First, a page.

I have been growing Shindo Viburnums (Viburnum awabuki ‘Shindo’) for over fifteen years, in both of my North Carolina gardens, and this is the first year in either location that I have actually had flowers in bloom. I am delighted. Now I can look forward to its reported red berries in the fall (that is, of course, if the hungry critters in my neighborhood will leave them alone).
This plant was collected in 1985 from Shindo Island off Korea by the late J. C. Raulston of the NC State Arboretum and has become widely popular. My wife loves the leaves which she uses frequently as an alternative to magnolia foliage in her indoor flower arrangements. Branches will often root in water in a vase. In my previous garden two of them served as an effective and handsome fifteen foot hedge sheltered between our house and our neighbor.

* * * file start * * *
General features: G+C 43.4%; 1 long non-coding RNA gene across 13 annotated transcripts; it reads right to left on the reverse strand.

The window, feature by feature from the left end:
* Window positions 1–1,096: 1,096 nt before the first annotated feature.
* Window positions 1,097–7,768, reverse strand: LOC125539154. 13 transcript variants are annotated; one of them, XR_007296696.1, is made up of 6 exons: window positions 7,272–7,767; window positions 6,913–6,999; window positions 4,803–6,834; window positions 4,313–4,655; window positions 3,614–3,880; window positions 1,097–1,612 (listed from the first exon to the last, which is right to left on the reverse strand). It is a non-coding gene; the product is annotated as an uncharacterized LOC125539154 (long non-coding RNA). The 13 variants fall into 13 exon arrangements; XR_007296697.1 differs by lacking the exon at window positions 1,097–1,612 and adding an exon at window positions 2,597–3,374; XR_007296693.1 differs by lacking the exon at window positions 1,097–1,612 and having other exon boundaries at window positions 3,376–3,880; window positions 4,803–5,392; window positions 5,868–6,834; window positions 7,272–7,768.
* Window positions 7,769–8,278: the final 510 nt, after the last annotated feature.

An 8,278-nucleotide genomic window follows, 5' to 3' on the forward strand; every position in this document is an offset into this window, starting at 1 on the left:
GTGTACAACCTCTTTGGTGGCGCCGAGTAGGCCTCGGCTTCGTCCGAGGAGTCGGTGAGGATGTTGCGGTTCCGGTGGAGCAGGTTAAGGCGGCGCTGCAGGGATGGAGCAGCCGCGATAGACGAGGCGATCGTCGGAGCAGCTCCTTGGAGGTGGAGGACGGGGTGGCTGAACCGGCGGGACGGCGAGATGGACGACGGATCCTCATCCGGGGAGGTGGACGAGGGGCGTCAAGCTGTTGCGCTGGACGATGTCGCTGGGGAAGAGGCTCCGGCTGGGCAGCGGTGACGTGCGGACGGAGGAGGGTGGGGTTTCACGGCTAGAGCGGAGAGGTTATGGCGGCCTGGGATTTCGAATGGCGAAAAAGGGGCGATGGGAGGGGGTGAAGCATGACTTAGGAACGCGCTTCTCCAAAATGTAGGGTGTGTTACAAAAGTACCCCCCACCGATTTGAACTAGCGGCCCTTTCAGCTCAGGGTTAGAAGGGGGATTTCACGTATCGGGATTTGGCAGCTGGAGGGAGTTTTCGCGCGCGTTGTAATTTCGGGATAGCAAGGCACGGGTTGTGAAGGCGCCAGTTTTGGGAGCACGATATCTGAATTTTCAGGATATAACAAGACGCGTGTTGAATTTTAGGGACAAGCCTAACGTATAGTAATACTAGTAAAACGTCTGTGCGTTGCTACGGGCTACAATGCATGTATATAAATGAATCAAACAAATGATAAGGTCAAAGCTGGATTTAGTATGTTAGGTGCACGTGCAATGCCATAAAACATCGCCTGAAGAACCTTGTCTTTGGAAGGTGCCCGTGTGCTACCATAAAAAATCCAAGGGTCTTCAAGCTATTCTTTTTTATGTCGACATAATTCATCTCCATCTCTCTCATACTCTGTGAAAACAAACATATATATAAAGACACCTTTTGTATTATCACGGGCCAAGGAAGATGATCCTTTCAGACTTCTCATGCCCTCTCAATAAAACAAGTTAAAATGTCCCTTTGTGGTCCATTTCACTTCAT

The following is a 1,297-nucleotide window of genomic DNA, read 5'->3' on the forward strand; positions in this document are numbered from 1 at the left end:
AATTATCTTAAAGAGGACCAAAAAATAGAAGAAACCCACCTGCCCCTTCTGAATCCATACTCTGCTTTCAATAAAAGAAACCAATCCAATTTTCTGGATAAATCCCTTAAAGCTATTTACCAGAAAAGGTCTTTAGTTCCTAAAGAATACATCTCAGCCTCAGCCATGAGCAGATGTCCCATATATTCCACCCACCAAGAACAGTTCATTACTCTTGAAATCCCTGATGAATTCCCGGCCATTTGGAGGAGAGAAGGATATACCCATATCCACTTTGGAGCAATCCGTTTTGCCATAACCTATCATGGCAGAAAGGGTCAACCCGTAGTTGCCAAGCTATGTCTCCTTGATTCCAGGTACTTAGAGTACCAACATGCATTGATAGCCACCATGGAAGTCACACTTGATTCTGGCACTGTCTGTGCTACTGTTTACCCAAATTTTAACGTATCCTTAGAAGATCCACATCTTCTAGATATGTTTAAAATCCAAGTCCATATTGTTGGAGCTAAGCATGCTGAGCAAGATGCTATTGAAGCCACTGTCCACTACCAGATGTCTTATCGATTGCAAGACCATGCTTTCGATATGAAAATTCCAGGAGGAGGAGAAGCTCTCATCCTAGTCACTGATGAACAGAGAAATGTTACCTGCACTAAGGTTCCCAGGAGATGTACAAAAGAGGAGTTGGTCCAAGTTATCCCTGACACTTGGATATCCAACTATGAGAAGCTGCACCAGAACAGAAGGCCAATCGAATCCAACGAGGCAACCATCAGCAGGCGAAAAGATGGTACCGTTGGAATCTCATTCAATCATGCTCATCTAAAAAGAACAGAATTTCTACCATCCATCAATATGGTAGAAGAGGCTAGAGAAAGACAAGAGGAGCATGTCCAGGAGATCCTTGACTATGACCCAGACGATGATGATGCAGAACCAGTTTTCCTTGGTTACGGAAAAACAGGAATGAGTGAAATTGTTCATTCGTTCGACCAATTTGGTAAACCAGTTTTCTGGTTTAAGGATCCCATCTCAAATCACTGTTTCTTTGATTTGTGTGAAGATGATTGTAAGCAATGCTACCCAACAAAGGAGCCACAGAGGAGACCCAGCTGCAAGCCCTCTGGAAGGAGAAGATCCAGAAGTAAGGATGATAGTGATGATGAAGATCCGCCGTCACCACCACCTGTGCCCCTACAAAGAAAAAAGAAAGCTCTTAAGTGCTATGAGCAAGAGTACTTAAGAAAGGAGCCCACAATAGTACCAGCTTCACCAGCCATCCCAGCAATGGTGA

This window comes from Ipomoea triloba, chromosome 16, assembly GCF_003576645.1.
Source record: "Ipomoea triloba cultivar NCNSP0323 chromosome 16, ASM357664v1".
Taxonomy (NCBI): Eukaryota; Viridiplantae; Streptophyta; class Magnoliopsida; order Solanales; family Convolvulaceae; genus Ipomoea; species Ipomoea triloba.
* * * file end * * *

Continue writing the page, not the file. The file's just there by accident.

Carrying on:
Individual blossoms are tiny but form good sized clusters. As I examined the flowers more closely, I recognized a number of insects that were taking a healthy drink of the nectar in the blossoms. I noted a bumblebee and dozens of fireflies. My hope is that more fireflies will be drawn to the Shindo viburnum which will be reflected in a grand flashing display in our garden over summer evenings.
I must admit to a slight bit of apprehension seeing the first Japanese beetle of the season invading one of the clusters. It looked like it was trying to push the fireflies aside.